|Author||Howe, James (1780-1839)|
|Title||Portraits of Highland Society prize cattle and others of distinguished merit. Part II|
|Imprint||Edinburgh: Printed by Ballantyne and Company, MDCCCXXXII |
|Date of Publication||1832|
|Notes||James Howe, James was born 30 Aug. 1780 at Skirling in Peeblesshire, where his father, William Howe, was minister. After attending the parish school Howe was apprenticed to a house-painter at Edinburgh, but his interest was in picture painting and his particular talent was for animals. Howe eventually obtained a great reputation for his skill in drawing horses and cattle.
Between 1830 and 1831 he was employed in drawing portraits of well-known animals for a series of illustrations of British domestic animals published by the Highland Society of Scotland in order to help stimulate breeding. A series of forty-five engravings of horses and cattle was later published in 1832. Part I -- of which the National Library does not own a copy -- presumably presented portraits of various horse breeds. Part II gives 10 portraits of prize cattle: Ayrshire heifer; Highland heifers; Galloway heifer; Arran ox; Aberdeenshire horned ox; Aberdeenshire Polled cow; Pilton ox; Angus heifer; West Highland ox, Princess (short horned cow).
Howe came once to London to paint the horses of the royal stud, but resided principally at Edinburgh, where he was a frequent exhibitor at the Edinburgh exhibitions, Royal Institution, and Royal Scottish Academy from 1808 to the time of his death. Howe died at Edinburgh, 11 July 1836.|
|Reference Sources||A Dictionary of Sporting Artists 1650-1990 / Mary Ann Wingfield
The Dictionary of British Equestrian Artists / Sally Mitchell|
|Author||Friedrich von Coelln|
|Title||Praktisches Handbuch fuer Staats- und regierungsbeamte besonders in den preussischen Staaten: nach Anleitung Adam Smiths Untersuchung ueber die Natur des Nationalreichthums.|
|Imprint||Berlin : G. Hann,|
|Date of Publication||1816|
|Notes||C÷lln's substantial commentary on Adam Smith is one of a handful of early nineteenth century works that helped stimulate his study and appreciation in Germany. This scholarship into Smith was one of the prime factors that led to a general increase in German literature on pure and applied economics in these formative years. The same publisher issued the first edition in 1812 under the title Die neue Staatsweisheit; both editions are rare.|
|Reference Sources||Bookseller's notes|
|Author||Stevenson, Robert Louis|
|Title||Prayers written at Vailima|
|Imprint||Pacific Palisades, California: The Melville Press|
|Date of Publication||1999|
|Notes||A fine printing of the Stevenson prayers (first published London, 1904) illustrated with original lino cuts by Catherine Kanner from the Melville Press. Letterpress printed by Bonnie Thompson Norman at the Windowpane Press in Seattle. Bembo typeface on Hiromi-Sansui paper and handbound by Allwyn O'Mara. Ltd edition 20/200, signed on colophon by the illusrator. A very delicate, artistic production.|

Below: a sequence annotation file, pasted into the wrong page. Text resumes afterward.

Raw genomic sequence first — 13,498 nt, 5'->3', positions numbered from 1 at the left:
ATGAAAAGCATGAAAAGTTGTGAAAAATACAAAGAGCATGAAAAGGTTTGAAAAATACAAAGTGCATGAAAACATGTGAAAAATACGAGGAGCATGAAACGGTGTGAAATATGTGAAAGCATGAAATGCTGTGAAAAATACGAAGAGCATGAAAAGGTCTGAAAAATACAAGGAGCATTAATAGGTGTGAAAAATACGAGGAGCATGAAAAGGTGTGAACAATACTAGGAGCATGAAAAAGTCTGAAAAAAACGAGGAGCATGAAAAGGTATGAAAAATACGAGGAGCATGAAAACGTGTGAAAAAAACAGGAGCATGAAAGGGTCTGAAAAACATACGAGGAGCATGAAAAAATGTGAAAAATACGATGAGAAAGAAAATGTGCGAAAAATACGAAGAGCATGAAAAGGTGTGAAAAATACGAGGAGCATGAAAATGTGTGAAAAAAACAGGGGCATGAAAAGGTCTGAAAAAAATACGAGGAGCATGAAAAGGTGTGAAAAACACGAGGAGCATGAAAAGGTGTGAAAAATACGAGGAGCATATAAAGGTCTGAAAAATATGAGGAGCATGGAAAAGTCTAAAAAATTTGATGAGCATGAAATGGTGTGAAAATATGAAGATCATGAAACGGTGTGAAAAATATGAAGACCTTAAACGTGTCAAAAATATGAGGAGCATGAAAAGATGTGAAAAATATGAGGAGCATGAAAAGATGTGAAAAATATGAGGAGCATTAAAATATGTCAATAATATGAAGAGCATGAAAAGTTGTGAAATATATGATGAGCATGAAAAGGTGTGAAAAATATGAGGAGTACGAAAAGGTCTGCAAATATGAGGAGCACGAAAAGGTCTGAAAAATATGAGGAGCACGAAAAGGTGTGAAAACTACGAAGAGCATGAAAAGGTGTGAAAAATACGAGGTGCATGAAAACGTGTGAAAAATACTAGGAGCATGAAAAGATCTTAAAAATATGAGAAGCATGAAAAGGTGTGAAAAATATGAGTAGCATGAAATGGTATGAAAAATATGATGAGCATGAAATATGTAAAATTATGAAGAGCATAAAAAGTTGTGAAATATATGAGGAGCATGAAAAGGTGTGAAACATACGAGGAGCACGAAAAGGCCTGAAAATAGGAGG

|Author||Stevenson, Robert Louis|
|Date of Publication||1888|
|Notes||Purchased with a selection of other yellowbacks by two popular Scottish authors. Yellowbacks (less commonly called 'mustard-plaster' novels) was the name given to the form of cheap fiction developed from the late 1840s and competed with the 'penny dreadful' as an accessible source of entertaining reading. The distinctive brightly coloured covers made the books very attractive for a growing reading public encouraged by the spread of education and the expansion of the railways. Routledges in establishing their 'Railway Library' in 1849, were the first of many publishers to target a new reading public with yellowbacks. This series ran to 1,277 titles, ending in 1899. Most works of fiction in this format were stereotyped reprints of earlier cloth editions. By the end of the 19th century, sensational fiction and adventure stories in addition to more 'educational' manuals, handbooks and cheap biographies were being published in this manner.
These yellowback novels of Grant and Stevenson were typical of those published at this time. Edinburgh-born, James Grant (1822-1887), a distant relation of Sir Walter Scott, was a prolific author, writing some 90 books. Many of his 56 novels deal with key characters and events in Scottish history. In 1853 he founded the National Association for the Vindication of Scottish Rights. Grant is best remembered today as an historian - his thoroughly-researched 'Old and new Edinburgh' was published in 1880.|
|Author||James VI & I|
|Title||Proclamation ... March.24 ... 1602 |
|Imprint||London: b. Robert Barker|
|Date of Publication||1602/3|
|Notes||This is a fine uncut copy of the second edition of the proclamation in which the English privy council announced that James VI of Scotland succeeded Queen Elizabeth. James's hereditary right to the English throne is described and explained, and the text stresses that in addition to his legitimacy, James comes with 'all the rarest gifts of mind and bodie'. Details: STC 8298, black letter, 2 sheets, horizontal chain lines. Modern portfolio includes a misleading note identifying this work as STC 8297. Setting 2a, with first line of second sheet having reading 'Kingdomes, all'.|